Most local bike shops will have a token classic or collectable bike displayed somewhere, attestation to the proprietor’s favored genre or the shop’s specialty. Long had I admired the vintage mountain bike strung up on the wall of Sydney’s City Bike Depot, which, upon inquiry, revealed the brilliant story of a founding father of off-road cycling — Tom Ritchey.
As it turns out, this frame is stamped 2 R 0 8 9 — the 89th Tom assembled under the Ritchey MountainBikes banner, circa 1983. It was purchased by the founding father of City Bike Depot, Hugh, who purchased it from the first owner, complete with original catalog and sales receipt. According to Wikipedia, Tom Ritchey’s partnership with Gary Fisher and Charlie Kelly dissolved in 1983, making this one of the first frames Ritchey fillet brazed in the first year of business.
The condition is what realtors would call ‘a renovators dream’, but the paint only hides what would be as fine as any fillet brazing seen these days. Ritchey was known for breaking away from the lugged tradition for off-road-specific frames, describing the joins in his catalog as ‘perfectly radiused fillets’. The component list vividly describe the era, when Magura supplied brake levers straight from the motorcycle basket, as they had not yet developed a bicycle version: there’s still allowances for indicators and a throttle cable. The gearing is appropriately wide, catered for by a TA Specialites triple crankset and selected by early Suntour thumbies. It’s all rolling on a beautiful pair of original Wheelsmith wheels, the rear hiding an interesting detail: the California Bicycle License sticker.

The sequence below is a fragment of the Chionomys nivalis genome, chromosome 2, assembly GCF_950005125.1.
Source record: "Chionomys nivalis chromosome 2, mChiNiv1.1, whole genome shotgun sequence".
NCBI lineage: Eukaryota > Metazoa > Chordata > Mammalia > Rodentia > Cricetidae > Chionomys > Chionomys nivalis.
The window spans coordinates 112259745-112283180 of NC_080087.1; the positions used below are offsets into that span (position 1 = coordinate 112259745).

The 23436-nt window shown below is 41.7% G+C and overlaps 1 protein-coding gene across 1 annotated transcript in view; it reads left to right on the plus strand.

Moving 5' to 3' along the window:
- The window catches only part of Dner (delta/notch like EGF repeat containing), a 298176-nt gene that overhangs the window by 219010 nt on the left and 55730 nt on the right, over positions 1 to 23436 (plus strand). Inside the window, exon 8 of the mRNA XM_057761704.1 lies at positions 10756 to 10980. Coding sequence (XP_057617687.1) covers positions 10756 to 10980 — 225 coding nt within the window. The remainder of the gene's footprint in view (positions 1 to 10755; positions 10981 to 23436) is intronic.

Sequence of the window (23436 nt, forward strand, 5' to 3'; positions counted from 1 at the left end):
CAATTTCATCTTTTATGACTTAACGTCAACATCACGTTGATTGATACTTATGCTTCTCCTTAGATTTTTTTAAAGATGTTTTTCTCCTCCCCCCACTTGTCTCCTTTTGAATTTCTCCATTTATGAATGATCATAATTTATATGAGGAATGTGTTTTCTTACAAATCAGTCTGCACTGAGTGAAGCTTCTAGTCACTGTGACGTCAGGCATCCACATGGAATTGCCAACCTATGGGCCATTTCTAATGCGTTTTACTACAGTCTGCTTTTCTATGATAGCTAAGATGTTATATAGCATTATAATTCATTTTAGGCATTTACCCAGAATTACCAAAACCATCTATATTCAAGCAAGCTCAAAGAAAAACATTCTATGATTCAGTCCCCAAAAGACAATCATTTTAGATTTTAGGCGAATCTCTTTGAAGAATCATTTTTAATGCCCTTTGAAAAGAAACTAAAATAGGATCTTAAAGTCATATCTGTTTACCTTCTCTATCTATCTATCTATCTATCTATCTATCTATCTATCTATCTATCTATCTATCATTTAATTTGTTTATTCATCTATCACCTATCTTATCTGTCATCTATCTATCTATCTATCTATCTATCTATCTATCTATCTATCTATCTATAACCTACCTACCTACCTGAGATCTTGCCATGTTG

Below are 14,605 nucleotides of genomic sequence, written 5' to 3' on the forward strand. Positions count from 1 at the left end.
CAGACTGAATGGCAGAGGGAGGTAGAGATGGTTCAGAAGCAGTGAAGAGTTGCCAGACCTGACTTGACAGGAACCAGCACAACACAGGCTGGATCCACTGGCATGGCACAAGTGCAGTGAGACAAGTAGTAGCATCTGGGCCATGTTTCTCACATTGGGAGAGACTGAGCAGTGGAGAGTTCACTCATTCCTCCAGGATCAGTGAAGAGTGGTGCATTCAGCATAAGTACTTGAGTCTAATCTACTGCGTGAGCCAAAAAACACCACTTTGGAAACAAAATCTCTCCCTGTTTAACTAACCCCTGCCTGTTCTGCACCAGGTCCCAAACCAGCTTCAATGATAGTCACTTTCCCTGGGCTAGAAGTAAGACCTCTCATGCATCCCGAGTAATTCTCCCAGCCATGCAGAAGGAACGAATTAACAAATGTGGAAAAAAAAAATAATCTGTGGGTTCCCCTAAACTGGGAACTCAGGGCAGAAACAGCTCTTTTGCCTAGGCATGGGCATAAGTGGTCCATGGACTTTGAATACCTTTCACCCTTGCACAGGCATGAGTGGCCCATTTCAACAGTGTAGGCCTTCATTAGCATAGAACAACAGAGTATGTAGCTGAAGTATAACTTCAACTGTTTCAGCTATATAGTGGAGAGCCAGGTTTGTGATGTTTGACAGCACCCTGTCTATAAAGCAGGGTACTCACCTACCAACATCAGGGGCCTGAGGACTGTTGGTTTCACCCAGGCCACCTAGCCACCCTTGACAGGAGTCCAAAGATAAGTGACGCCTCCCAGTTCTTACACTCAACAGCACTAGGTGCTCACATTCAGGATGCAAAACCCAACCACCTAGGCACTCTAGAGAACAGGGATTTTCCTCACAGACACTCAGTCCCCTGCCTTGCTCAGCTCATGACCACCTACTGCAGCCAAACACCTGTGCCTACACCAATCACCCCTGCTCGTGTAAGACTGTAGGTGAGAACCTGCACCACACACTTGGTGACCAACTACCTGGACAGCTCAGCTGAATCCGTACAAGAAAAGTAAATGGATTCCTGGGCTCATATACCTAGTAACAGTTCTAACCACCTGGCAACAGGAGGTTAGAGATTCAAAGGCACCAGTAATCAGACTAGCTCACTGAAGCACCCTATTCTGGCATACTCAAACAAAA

Hugh is very proud to be the custodian of such an important piece of cycling’s history, his only regret is that his contact did not opt for the slightly more expensive original ‘Bullmoose’ handlebars, handmade by Tom himself. Perhaps the Specialized stem and bars are just as significant, they may have been inspired by Tom’s trademark mustache.
Massive thanks to Hugh and the guys at City Bike Depot in Sydney’s central business district, especially Matt, for his photographic assistance. Hugh and Adam completed the Three Peaks Challenge last weekend, a fund raiser for cancer research, so better give them a couple of days before dropping by the shop. Make sure you do, though, even if it’s just to ogle Tom Ritchey’s frame #89.
PS: Make sure you drop by the Cycle EXIF flickr stream, where I’ll post up the rest of the photos from the shoot, which include details from the original catalog.